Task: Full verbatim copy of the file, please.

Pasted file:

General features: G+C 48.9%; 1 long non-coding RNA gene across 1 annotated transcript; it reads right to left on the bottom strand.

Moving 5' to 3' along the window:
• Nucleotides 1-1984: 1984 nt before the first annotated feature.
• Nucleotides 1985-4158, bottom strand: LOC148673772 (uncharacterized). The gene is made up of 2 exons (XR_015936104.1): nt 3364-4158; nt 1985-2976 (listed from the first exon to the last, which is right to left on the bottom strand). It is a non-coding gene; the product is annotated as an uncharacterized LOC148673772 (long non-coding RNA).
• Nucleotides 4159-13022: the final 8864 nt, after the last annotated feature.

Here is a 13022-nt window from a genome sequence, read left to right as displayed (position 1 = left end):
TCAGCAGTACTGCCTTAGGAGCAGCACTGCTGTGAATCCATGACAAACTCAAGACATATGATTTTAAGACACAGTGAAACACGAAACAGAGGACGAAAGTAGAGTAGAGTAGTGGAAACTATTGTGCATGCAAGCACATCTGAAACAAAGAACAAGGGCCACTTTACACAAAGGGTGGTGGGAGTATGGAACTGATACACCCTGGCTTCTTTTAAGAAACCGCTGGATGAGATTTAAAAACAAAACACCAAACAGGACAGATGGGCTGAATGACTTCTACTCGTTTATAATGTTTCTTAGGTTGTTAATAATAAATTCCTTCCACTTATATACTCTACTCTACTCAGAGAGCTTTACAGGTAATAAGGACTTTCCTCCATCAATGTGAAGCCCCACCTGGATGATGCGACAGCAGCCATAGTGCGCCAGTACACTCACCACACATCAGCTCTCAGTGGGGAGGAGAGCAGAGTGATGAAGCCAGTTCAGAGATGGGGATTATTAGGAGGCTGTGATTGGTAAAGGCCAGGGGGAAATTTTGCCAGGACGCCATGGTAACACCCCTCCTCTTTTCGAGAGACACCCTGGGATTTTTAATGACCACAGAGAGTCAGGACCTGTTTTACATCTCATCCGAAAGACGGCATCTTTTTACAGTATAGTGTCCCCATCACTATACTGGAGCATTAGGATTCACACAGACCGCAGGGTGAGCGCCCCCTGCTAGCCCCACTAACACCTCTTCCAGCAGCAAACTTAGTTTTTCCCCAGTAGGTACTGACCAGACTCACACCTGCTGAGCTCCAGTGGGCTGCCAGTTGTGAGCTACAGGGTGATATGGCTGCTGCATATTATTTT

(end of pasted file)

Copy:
General features: G+C 48.9%; 1 long non-coding RNA gene across 1 annotated transcript; it reads right to left on the bottom strand.

Moving 5' to 3' along the window:
• Nucleotides 1-1984: 1984 nt before the first annotated feature.
• Nucleotides 1985-4158, bottom strand: LOC148673772 (uncharacterized). The gene is made up of 2 exons (XR_015936104.1): nt 3364-4158; nt 1985-2976 (listed from the first exon to the last, which is right to left on the bottom strand). It is a non-coding gene; the product is annotated as an uncharacterized LOC148673772 (long non-coding RNA).
• Nucleotides 4159-13022: the final 8864 nt, after the last annotated feature.

Here is a 13022-nt window from a genome sequence, read left to right as displayed (position 1 = left end):
TCAGCAGTACTGCCTTAGGAGCAGCACTGCTGTGAATCCATGACAAACTCAAGACATATGATTTTAAGACACAGTGAAACACGAAACAGAGGACGAAAGTAGAGTAGAGTAGTGGAAACTATTGTGCATGCAAGCACATCTGAAACAAAGAACAAGGGCCACTTTACACAAAGGGTGGTGGGAGTATGGAACTGATACACCCTGGCTTCTTTTAAGAAACCGCTGGATGAGATTTAAAAACAAAACACCAAACAGGACAGATGGGCTGAATGACTTCTACTCGTTTATAATGTTTCTTAGGTTGTTAATAATAAATTCCTTCCACTTATATACTCTACTCTACTCAGAGAGCTTTACAGGTAATAAGGACTTTCCTCCATCAATGTGAAGCCCCACCTGGATGATGCGACAGCAGCCATAGTGCGCCAGTACACTCACCACACATCAGCTCTCAGTGGGGAGGAGAGCAGAGTGATGAAGCCAGTTCAGAGATGGGGATTATTAGGAGGCTGTGATTGGTAAAGGCCAGGGGGAAATTTTGCCAGGACGCCATGGTAACACCCCTCCTCTTTTCGAGAGACACCCTGGGATTTTTAATGACCACAGAGAGTCAGGACCTGTTTTACATCTCATCCGAAAGACGGCATCTTTTTACAGTATAGTGTCCCCATCACTATACTGGAGCATTAGGATTCACACAGACCGCAGGGTGAGCGCCCCCTGCTAGCCCCACTAACACCTCTTCCAGCAGCAAACTTAGTTTTTCCCCAGTAGGTACTGACCAGACTCACACCTGCTGAGCTCCAGTGGGCTGCCAGTTGTGAGCTACAGGGTGATATGGCTGCTGCATATTATTTT